During this year, I worked as in environmental education, helping local children to discover the beautiful and special wildlife on their doorstep. The beautiful and special wildlife that you are proposing to destroy with this motorway. It breaks my heart to think of all the animals and plants that will be affected by this plan. I understand that something needs to be done about the M4, but this motorway through the Gwent Levels cannot be the answer.

I urge you to respect the protected environment and wildlife of the Gwent Levels and stop this new road from being built.

We need investment in a Wales that is fit for future generations, not one where our health, well-being and environment are put at risk.

Please ensure the Welsh Government receives this email so my objection will be considered and counted.

Yours sincerely,

Ms M Shersby

Overall Thoughts on Birdfair

As you will know from my blog posts this week, I had a fantastic, busy, inspiring, wonderful time at Birdfair. My earlier posts covered what I got up to on each day, but I wanted to do a post that looked at Birdfair overall and my thoughts on different aspects of it.

Exhibitors

Well I was blown away by the number of exhibitors! I knew there would be many, I had been forewarned. But I was still shocked and amazed, and I definitely didn’t manage to see them all! I did get to visit a number of key stalls that I wanted to – Richard Lewington in the Art Marquee, BBC Wildlife Magazine, Butterfly Conservation (of course!), amongst just a few. I was astounded by the number of wildlife holiday exhibitors, and could only daydream about such holidays. However, Matt and I did pick up a few leaflets on France and the Pyrenees, maybe in the near future?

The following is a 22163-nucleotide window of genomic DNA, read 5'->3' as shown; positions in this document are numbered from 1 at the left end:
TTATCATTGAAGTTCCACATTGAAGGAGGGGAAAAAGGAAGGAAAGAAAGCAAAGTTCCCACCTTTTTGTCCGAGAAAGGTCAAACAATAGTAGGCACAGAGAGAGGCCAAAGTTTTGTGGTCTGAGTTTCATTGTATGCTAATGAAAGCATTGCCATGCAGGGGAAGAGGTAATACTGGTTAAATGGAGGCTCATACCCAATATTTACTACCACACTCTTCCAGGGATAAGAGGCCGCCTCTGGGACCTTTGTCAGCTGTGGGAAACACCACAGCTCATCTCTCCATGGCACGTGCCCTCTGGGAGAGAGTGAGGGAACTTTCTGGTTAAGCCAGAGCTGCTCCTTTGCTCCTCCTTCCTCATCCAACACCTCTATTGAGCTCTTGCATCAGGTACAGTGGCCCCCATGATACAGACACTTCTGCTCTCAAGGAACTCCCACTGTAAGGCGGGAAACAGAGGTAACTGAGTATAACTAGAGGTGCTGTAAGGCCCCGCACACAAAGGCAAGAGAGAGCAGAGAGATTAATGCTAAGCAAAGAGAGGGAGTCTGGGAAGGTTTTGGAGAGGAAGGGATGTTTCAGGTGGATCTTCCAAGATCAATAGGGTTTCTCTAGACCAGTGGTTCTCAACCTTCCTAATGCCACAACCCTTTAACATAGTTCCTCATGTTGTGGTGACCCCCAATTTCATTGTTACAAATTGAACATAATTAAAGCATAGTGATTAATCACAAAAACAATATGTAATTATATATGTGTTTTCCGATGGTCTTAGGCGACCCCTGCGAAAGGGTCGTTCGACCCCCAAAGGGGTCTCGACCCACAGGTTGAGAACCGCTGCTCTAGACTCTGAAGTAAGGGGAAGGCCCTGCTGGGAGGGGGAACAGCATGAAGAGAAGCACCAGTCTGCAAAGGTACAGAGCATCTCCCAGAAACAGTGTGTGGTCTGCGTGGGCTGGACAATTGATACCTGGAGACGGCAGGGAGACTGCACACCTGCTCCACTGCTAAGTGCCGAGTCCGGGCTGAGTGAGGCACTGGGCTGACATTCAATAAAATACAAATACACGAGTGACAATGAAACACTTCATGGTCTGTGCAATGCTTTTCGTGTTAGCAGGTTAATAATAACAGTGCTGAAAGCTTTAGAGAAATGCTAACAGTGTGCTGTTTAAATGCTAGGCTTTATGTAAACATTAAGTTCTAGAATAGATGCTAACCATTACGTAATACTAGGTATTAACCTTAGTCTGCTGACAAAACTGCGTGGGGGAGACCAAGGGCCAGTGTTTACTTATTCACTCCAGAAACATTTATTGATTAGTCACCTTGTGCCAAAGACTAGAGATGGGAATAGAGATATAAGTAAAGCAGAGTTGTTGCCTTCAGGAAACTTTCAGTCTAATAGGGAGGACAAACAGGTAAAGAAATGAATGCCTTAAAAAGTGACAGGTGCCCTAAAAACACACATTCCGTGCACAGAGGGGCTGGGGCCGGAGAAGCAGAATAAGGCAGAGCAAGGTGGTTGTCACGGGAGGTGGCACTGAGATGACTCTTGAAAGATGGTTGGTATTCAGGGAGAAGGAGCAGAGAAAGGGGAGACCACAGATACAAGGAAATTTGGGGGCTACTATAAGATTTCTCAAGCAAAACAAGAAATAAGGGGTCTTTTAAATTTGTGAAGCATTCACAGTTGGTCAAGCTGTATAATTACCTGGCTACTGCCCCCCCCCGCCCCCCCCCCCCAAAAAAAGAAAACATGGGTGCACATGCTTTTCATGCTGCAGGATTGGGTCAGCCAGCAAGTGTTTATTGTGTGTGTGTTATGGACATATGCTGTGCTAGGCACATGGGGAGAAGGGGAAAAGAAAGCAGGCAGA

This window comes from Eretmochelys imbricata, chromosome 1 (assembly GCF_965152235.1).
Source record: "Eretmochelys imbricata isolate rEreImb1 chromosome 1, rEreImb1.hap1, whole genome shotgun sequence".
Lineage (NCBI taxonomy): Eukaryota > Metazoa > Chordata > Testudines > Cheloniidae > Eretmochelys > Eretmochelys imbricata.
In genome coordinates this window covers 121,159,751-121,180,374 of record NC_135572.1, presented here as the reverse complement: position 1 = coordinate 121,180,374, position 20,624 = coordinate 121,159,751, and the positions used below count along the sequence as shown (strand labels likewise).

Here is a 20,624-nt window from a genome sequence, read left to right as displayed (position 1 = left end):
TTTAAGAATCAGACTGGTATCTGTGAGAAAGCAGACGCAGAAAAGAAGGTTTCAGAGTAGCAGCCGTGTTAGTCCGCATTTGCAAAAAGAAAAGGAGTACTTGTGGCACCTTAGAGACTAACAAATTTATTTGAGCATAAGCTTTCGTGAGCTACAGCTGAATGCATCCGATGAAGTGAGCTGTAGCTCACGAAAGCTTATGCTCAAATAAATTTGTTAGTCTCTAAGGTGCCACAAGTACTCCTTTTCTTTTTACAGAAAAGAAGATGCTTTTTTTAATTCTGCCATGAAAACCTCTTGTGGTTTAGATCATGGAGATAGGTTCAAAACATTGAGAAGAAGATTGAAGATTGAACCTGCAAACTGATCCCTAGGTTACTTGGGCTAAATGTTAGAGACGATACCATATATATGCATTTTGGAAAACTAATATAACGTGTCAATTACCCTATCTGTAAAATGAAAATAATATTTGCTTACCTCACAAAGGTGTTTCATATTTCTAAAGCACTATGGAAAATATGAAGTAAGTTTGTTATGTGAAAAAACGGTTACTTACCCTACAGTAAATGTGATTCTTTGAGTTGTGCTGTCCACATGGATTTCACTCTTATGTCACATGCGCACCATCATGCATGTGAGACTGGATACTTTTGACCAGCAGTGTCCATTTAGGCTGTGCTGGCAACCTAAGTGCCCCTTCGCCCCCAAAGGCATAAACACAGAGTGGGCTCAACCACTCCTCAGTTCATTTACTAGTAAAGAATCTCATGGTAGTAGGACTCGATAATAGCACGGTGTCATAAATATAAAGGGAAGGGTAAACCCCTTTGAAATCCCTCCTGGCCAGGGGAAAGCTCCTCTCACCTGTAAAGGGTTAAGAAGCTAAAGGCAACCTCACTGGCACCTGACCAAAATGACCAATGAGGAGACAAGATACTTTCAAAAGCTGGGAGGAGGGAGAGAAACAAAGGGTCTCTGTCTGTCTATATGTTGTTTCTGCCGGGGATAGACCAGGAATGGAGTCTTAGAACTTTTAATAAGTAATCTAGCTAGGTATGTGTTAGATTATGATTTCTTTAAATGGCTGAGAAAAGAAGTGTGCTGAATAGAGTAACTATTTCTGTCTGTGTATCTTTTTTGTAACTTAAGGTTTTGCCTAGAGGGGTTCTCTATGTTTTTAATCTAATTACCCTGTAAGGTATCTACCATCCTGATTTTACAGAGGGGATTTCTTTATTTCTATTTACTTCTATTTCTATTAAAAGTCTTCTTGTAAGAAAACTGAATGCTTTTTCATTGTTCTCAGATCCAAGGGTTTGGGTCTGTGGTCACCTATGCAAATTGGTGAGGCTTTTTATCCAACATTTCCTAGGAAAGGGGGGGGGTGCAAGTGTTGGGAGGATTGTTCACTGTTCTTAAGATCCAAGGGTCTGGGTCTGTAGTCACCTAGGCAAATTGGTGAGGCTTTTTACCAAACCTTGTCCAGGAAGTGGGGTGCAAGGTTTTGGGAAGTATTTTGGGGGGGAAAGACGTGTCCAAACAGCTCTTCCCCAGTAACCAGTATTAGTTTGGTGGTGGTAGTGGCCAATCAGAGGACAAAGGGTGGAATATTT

For the food exhibitors, it was a touch expensive (1 crepe for £4.50?!). However, that was to be expected really. It’s a shame there was nowhere to get tap water (that I knew of!). How many plastic bottles were unnecessarily bought and discarded that weekend I wonder? I took two (reused) bottles of water with me each day, but still ended up having to buy a bottle when it was very hot on the Saturday.

Also, on the issue of food exhibitors and waste. I saw a LOT of plastic cups! True there was plastic recycling, but surely there must be better alternatives? Then again, maybe there aren’t?

It was fabulous to have a local produce marquee – super yummy baked bread, scrumptious cheese and, of course, the beer! Apparently this tent was new this year? I thoroughly recommend that it gets repeated at future Bird Fairs!

People

Gosh what a weekend it was for meeting people! Whether it was people I had met before and hadn’t seen for ages, people I had talked to on social media but not met in person, or people that I had heard of but never interacted with previously. I caught up with friends, and made new ones, met celebrities from the TV and the conservation world. Basically, I talked a lot! And it was fantastic! I didn’t manage to catch everyone that I wanted to of course, the weekend was too busy for that, I doubt I could’ve done so even if I hadn’t gone around stalls or gone to talks!

Sexism

There were three things I noticed at Birdfair.

  1. Prior to Birdfair, they were publicising their celebrities page. Do go take a look at it, and tell me what you see. Mostly men! There is one female featured (and she deserves to be, Angie Scott’s photos are incredible!), but there must be more than one female celebrity in conservation that would be willing to give talks at Birdfair? Do not read into this that I think the men featured don’t deserve to be featured, they definitely do! They are all incredibly inspiring and do so much good work. But where are the women?!